The new common core state standards are sufficiently rigorous to ensure that the nation’s future workforce will be globally competitive, according to a new report by ACT, Inc. The study, Affirming the Goal: Is College and Career Readiness an Internationally Competitive Standard?, examines how performance benchmarks in reading and math on PLAN, ACT’s tenth-grade college- and career-readiness assessment, measured up against those on the Programme for International Student Assessment (PISA), a standardized international assessment of fifteen-year-old students’ academic achievement.
“Our findings affirm that college and career readiness is the right goal for U.S. education,” said Jon Erickson, interim president of ACT’s education division. “If we ensure that all U.S. students graduate from high school ready for college and career, we can be confident that we are truly offering them a world-class education.”
ACT defines college and career readiness as the level of preparation a student needs to be ready to enroll and succeed in—without remediation—a first-year, credit-bearing course at two- or four-year institutions or in trade or technical schools. According to the report, the common core state standards in English language arts and mathematics are in line with ACT’s definition.
To perform this analysis, ACT identified PISA scores equivalent to PLAN’s benchmarks for college and career readiness. In reading, the study finds that the college- and career-readiness bar (519) fell within the same range of high-performing countries such as Singapore (526), New Zealand (521), and Australia (515). PLAN’s college- and career-readiness standard is also 26 points higher than the Organisation for Economic Co-operation and Development’s (OECD) average (493) and 19 points higher than current U.S. performance (500).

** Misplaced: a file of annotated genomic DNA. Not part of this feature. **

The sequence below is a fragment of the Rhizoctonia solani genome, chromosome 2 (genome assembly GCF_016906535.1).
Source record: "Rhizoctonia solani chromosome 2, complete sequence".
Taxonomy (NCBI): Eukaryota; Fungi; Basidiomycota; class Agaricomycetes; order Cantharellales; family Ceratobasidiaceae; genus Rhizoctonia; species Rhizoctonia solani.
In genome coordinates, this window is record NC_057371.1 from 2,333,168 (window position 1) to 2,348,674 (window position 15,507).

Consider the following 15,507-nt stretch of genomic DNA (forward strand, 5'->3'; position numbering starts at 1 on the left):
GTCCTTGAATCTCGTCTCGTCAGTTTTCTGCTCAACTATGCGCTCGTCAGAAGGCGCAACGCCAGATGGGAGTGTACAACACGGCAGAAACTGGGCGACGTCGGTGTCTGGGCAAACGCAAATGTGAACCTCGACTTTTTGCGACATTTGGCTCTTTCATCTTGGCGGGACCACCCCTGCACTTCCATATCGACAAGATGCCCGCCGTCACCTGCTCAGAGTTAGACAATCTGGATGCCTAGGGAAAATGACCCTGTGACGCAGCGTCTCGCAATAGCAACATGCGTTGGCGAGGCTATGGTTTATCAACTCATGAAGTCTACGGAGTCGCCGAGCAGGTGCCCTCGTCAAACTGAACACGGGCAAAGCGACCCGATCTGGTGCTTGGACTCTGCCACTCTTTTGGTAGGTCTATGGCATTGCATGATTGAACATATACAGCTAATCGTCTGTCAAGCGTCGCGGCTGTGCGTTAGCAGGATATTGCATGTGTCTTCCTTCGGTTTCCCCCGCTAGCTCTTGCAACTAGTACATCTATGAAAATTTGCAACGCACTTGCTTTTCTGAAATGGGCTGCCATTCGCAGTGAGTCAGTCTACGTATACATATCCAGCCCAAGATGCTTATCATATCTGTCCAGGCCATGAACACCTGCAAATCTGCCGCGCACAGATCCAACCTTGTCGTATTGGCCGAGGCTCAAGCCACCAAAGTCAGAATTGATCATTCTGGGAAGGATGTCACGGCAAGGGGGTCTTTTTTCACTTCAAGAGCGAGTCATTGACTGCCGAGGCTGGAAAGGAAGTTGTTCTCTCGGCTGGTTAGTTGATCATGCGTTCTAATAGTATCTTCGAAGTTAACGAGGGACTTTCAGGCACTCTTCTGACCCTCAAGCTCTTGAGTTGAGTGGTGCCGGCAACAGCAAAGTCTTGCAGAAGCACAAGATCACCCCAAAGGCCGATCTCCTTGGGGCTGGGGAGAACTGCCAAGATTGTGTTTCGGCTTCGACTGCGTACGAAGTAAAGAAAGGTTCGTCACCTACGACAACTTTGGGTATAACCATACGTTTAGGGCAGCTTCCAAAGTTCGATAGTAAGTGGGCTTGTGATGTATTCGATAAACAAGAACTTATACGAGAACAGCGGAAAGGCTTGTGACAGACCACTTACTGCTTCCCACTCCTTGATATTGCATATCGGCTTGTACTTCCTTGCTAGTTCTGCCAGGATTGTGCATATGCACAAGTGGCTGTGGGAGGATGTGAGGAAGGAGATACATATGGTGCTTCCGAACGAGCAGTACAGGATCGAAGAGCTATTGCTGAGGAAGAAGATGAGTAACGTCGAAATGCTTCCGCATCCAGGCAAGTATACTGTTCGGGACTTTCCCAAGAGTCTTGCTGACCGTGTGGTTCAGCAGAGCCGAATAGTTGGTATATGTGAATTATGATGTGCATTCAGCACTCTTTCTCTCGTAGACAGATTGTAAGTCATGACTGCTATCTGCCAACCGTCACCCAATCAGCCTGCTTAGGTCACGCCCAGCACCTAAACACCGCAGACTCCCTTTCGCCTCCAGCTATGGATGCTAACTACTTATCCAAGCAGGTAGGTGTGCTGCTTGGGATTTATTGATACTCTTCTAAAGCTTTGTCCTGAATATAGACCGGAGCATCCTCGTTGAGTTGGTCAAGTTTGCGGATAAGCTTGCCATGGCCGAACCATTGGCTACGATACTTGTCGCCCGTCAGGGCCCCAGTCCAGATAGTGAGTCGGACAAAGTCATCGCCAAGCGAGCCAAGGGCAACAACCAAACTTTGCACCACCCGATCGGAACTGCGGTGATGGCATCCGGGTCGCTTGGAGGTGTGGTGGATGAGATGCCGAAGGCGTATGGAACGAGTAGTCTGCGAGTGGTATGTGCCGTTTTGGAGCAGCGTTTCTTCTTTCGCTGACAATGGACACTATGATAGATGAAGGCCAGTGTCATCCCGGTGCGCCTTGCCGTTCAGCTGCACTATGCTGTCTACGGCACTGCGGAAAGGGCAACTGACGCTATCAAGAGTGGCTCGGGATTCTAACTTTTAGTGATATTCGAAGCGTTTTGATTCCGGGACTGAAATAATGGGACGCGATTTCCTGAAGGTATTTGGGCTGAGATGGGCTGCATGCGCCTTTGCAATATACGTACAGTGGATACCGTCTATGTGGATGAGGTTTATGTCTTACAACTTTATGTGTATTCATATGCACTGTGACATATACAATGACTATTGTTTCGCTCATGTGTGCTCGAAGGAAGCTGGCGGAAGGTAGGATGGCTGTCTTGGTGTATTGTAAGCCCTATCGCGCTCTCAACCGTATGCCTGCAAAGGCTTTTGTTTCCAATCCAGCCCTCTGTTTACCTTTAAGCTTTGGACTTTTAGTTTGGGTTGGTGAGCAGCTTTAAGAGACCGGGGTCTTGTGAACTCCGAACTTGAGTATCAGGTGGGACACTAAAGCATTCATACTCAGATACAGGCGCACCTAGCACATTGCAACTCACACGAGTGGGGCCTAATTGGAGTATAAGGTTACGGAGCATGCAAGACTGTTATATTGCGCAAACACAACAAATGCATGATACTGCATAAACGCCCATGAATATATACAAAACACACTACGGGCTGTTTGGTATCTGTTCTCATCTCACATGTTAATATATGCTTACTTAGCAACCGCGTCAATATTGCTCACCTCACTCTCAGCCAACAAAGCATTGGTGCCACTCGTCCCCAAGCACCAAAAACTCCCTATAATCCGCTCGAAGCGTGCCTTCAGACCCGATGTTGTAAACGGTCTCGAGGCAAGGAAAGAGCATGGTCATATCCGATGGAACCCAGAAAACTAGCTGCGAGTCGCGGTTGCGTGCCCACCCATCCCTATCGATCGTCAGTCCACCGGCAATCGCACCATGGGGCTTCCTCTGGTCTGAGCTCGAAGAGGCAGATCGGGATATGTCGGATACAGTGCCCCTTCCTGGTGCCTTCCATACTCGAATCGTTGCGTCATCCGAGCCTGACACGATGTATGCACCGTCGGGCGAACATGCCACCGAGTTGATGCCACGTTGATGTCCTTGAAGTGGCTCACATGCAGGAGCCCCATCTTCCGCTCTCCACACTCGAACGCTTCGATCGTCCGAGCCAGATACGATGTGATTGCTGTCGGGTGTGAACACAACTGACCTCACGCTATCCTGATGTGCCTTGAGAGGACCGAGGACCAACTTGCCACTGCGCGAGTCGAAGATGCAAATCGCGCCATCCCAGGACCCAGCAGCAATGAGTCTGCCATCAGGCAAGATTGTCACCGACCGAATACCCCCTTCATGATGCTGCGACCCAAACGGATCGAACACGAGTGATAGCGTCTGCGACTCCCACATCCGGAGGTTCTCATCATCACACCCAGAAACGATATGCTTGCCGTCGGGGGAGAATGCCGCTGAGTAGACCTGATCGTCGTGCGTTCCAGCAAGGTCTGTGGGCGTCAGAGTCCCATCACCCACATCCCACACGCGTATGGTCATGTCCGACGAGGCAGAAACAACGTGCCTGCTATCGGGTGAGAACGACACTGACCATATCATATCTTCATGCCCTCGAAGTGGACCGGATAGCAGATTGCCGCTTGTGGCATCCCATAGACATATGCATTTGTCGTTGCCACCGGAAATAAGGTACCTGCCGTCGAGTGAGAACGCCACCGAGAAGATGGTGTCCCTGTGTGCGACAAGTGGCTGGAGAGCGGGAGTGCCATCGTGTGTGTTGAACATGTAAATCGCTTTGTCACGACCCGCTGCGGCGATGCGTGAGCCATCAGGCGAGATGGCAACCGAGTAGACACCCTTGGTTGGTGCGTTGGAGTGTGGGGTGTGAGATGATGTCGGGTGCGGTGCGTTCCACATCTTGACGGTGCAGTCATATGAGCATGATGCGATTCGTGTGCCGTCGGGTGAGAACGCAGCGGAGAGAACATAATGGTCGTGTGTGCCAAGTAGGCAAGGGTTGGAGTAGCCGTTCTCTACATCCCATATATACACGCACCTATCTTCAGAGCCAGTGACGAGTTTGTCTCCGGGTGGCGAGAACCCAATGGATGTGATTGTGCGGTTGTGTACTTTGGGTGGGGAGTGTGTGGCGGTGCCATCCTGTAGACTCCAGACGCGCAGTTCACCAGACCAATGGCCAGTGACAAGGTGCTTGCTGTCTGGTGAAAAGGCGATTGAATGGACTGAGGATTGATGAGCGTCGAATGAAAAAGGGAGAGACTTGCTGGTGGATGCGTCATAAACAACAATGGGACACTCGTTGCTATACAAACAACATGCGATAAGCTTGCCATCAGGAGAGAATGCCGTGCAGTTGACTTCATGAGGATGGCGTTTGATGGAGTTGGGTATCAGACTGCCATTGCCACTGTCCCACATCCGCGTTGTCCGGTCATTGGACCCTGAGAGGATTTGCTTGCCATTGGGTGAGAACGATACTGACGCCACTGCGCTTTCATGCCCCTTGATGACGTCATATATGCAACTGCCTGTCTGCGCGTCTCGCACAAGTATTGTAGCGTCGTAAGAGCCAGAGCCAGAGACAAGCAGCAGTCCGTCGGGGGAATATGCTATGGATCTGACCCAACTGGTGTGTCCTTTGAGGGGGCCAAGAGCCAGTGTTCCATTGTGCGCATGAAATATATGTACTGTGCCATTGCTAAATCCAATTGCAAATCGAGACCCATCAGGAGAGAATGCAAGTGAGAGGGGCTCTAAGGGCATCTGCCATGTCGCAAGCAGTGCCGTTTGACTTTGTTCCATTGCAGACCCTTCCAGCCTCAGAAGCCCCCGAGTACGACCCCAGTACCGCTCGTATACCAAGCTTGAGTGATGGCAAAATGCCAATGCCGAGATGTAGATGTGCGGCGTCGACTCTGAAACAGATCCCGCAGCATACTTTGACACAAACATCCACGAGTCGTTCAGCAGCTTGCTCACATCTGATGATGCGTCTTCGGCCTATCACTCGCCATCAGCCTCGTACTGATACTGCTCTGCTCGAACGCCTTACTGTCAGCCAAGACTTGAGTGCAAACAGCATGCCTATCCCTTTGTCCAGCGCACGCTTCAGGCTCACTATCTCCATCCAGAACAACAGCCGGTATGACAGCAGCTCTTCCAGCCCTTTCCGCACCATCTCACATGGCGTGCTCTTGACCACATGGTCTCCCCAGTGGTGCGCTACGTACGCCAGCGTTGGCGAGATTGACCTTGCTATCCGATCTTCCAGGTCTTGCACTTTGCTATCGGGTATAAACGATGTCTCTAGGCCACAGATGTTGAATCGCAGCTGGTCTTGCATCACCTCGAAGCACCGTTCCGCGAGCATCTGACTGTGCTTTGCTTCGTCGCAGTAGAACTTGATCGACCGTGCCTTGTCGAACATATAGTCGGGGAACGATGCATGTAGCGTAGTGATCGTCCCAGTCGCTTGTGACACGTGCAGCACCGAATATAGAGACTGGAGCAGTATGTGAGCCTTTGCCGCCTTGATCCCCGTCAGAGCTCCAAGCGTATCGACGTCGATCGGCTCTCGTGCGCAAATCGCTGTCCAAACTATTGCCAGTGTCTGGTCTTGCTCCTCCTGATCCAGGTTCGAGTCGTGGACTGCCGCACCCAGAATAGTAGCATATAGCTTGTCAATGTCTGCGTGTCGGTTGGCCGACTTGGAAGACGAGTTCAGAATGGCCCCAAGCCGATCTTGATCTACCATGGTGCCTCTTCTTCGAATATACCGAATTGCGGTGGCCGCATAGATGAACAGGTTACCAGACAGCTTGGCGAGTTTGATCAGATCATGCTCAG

It is a similar story in mathematics; PLAN’s college- and career-readiness benchmark (530) fell within the same range as countries such as Finland (541), Japan (529), and New Zealand (519). Currently, the United States (487) performs at a level below the OECD average (496).Affirming the Goal finds that Shanghai-China, Korea, and Hong Kong–China outperformed ACT’s college- and career-readiness benchmarks in math and reading with the addition of Finland in reading and Singapore in math.
Historically, PISA results have reinforced the fact that U.S. students significantly lag behind their international peers. In 2009, U.S. students performed below the PISA average in mathematics and barely above the average in reading. While many other countries have shown improvement on PISA scores, the United States’s performance has stagnated.
“In a global economy—where all work can be digitized, automated, or outsourced anywhere on the globe—the benchmark for educational success is no longer measured by state standards, but by the best-performing education systems internationally,” said Andreas Schleicher, head of indicators and analysis division at OECD and director of PISA. “This study provides a robust method to establish the global competitiveness of college- and career-readiness state standards through ACT measurement instruments.”
The analysis involved nearly 2,250 tenth-grade students from seventy-seven high schools across the United States who were tested under standardized conditions on both PLAN and special administration of PISA.
To read the full report, visit http://www.act.org/research/policymakers/reports/affirmingthegoal.html.